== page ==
Rear Adm. Mike Zarkowski, Commander, Fleet Readiness Centers, thanks Fleet Readiness Center Mid-Atlantic artisans for their commitment to mission.

Teamwork major theme at FRCMA NSS kickoff

Fleet Readiness Center Mid-Atlantic (FRCMA) recently ushered in a new way of doing business that will better equip the fleet and increase readiness now and in the future with the kickoff of its local Naval Sustainment System initiative at Naval Air Station Oceana, Virginia, April 30.

NSS is an approach which implements industry best practices and addresses all elements of aviation maintenance—people, parts and processes—to make permanent changes that increase aircraft readiness and lethality. With Navy senior leadership’s directive to produce 341 mission capable Super Hornets by Oct. 1, NSS initial focus is on the F/A-18E/Fs and will scale across all other type/model/series aircraft.

Addressing flag officers, industry partners and military maintenance personnel, Vice Adm. Dean Peters, Commander, Naval Air Systems Command, started the day thanking industry partner the Boston Consulting Group for getting Naval Aviation to “look beyond our own fence line.” He acknowledged the similarities between commercial maintenance, repair and overall (MRO) facilities and the Navy’s.

“BCG came into FRC Southwest last fall and implemented industry best practices to improve flow and throughput, and as a result, the issue priority group ones (unfilled high priority requisitions) have decreased significantly.”

Peters also pointed out the reduced turnaround time for planned maintenance interval (PMI) aircraft at FRC West with the implementation of industry best practices. “This is good news for our fleet operators,” he said.

Mid-Atlantic is the third FRC to implement NSS, and the second site to focus on PMI work. Having already put in place “lessons learned” from FRC West (FRCW), leadership and artisans at FRCMA are ahead of the game, according to Rear Adm. Mike Zarkowski, Commander, Fleet Readiness Centers (COMFRC).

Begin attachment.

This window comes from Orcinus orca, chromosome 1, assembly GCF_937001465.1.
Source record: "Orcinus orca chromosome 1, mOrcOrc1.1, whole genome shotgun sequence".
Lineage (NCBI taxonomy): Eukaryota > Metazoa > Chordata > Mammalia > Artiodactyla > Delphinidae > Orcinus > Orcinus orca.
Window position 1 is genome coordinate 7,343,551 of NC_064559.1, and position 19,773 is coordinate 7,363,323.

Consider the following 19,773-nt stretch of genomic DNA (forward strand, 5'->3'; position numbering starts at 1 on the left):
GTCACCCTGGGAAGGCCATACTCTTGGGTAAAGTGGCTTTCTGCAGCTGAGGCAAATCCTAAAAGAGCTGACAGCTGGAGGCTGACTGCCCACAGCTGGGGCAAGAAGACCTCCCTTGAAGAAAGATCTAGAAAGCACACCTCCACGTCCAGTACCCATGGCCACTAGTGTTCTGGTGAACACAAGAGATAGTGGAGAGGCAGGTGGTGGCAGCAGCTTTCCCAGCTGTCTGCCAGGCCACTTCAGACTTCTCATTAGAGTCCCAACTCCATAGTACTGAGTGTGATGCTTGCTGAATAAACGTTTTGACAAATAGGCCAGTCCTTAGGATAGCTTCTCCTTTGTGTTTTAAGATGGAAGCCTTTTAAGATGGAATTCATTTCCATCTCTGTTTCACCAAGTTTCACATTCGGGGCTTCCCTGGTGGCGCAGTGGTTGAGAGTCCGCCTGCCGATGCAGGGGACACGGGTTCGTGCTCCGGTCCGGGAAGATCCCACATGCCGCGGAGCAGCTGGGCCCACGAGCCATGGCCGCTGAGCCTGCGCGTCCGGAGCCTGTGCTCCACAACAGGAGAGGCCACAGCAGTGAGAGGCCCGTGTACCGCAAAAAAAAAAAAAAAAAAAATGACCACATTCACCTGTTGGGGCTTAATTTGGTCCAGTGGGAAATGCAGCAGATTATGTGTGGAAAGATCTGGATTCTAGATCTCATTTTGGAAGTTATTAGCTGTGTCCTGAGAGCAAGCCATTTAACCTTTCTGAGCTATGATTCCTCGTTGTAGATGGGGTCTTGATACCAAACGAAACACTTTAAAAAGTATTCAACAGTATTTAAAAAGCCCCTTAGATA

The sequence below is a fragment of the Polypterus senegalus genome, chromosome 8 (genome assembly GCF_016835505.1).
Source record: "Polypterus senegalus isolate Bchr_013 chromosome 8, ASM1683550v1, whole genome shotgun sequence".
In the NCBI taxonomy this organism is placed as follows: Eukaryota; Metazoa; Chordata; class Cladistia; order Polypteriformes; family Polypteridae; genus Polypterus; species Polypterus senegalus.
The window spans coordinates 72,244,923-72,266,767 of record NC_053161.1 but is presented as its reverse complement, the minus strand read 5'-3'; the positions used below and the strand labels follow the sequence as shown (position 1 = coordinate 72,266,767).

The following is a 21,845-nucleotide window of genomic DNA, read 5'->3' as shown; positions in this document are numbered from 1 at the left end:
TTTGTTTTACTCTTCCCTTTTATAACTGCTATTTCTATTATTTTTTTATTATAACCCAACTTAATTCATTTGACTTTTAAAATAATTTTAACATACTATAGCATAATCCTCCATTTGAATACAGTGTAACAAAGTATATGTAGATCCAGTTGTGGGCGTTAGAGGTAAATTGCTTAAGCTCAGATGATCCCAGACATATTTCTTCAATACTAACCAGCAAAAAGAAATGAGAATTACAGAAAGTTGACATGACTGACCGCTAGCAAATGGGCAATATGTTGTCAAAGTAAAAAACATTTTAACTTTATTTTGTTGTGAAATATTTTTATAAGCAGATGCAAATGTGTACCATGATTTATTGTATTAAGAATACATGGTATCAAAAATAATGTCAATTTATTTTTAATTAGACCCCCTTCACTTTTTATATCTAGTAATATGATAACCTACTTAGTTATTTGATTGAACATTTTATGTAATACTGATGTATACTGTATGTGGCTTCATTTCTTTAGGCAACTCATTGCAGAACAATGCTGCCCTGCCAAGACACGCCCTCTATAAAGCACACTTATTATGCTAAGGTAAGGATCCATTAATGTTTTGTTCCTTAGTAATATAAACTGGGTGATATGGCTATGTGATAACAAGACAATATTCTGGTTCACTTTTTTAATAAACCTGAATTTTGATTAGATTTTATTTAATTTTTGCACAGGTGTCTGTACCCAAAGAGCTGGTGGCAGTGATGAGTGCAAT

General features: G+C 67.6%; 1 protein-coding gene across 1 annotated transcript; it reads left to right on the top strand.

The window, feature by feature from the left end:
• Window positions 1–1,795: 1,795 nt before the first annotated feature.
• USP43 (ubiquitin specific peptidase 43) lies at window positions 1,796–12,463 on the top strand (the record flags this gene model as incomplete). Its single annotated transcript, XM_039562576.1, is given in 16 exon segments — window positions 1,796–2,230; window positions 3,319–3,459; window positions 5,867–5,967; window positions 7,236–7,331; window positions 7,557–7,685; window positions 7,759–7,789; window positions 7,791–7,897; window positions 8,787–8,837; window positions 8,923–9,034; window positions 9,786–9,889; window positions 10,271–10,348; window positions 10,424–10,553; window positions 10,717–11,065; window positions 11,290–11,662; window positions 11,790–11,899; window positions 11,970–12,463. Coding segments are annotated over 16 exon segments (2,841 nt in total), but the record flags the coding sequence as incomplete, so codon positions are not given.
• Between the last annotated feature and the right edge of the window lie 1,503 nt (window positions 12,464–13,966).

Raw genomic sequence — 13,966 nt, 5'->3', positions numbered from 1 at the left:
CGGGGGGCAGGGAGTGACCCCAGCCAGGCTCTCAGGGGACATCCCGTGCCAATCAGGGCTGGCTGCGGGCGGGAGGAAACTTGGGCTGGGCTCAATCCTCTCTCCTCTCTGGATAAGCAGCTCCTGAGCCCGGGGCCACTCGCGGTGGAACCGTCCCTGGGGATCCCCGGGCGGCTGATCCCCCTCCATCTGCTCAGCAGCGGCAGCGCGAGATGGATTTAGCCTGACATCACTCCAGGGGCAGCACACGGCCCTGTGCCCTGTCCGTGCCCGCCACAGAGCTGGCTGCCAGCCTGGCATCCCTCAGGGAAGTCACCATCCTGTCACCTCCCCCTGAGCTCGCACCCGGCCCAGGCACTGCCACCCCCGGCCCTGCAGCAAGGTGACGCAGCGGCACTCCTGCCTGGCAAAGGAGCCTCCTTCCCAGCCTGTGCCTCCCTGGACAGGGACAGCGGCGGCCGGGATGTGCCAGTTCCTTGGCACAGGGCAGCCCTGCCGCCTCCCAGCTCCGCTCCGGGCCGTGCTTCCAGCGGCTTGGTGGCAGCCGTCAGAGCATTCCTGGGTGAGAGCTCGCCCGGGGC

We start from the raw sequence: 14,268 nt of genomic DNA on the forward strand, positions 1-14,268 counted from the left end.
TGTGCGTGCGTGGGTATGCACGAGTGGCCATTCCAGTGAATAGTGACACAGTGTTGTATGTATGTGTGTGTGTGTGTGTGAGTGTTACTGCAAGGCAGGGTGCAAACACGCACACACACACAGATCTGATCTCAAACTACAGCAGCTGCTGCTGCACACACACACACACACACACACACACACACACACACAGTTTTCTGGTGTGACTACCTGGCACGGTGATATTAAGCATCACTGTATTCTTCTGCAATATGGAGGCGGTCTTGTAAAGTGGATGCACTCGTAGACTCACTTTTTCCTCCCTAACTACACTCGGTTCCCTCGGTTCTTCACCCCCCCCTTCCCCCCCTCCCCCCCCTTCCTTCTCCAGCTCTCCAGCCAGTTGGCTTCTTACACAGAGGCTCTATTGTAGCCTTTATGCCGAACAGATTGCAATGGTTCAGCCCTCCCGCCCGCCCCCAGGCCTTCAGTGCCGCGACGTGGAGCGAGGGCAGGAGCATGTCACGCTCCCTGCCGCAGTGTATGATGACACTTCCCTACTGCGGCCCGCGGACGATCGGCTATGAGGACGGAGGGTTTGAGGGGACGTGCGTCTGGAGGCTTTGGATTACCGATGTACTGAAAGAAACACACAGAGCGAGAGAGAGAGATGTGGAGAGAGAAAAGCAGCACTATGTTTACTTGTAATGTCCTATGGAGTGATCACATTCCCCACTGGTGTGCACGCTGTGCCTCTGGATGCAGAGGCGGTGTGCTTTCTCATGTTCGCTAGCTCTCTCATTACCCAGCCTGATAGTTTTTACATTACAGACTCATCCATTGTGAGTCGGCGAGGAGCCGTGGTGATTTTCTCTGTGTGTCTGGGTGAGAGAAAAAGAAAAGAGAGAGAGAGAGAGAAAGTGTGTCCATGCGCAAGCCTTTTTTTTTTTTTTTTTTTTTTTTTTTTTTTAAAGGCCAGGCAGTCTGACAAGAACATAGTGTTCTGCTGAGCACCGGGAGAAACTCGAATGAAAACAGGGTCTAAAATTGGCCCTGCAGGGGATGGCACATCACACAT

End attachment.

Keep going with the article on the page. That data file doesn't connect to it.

“Humility and teamwork are essential to obtaining gains from NSS. We are a team with [our industry partner] BCG, and we at COMFRC are a team with our artisans. It is my job to make sure our artisans have the best tools, best equipment and the engineering processes in place to do their jobs.”

BCG representative, Brian Hirschman, agreed with Zarkowski.  “Readiness is the ultimate team sport,” he said. “Rear Adm. Zarkowski can run the best [Maintenance, Repair Overhaul organization], but he needs the supplies and the engineering as well,” he explained. “That’s what the NSS accomplishes—the elements of readiness, working together, as a team, focused on the common NSS goal of obtaining the highest quality, lowest cost and shortest cycle-time.”

FRCW revamped its PMI line under the guidance of BCG representatives last winter.

Capt. Bret Washburn, FRCW Commanding Officer, told the audience that the process can be painful, and change is not easy, but the improvements at the command strengthened his confidence in the future of naval aviation readiness and solidly established FRCW’s role in this effort.

Following the kick-off briefs, attendees got a firsthand look at NSS improvements on F/A-18 Super Hornet maintenance during a tour of FRCMA’s hangars.  One improvement, for example, is a document and status board located at the front of each aircraft to track open action items and days to completion. 

Attendees also had an opportunity to tour the Aircraft on Ground (AOG), a facility, located at Commander, Naval Air Forces Atlantic Fleet (CNAL), in Norfolk, Virginia. Another element of NSS focused on building efficiencies and long-term collaboration among partners, AOG gathers all lines of available support into one site enabling decision makers to quickly resolve constraints of short-term down aircraft.     

Zarkowski concluded the kickoff by speaking with FRCMA artisans, explaining the upcoming changes to processes and how NSS will support their role in producing readiness. “The artisan is a surgeon, and like a surgeon, you will have the tools you need to work on aircraft right in front of you,” he said. “You are closer to the fleet than anyone, and your commitment to the mission is critical. Our fleet needs you; our warfighters need you.”

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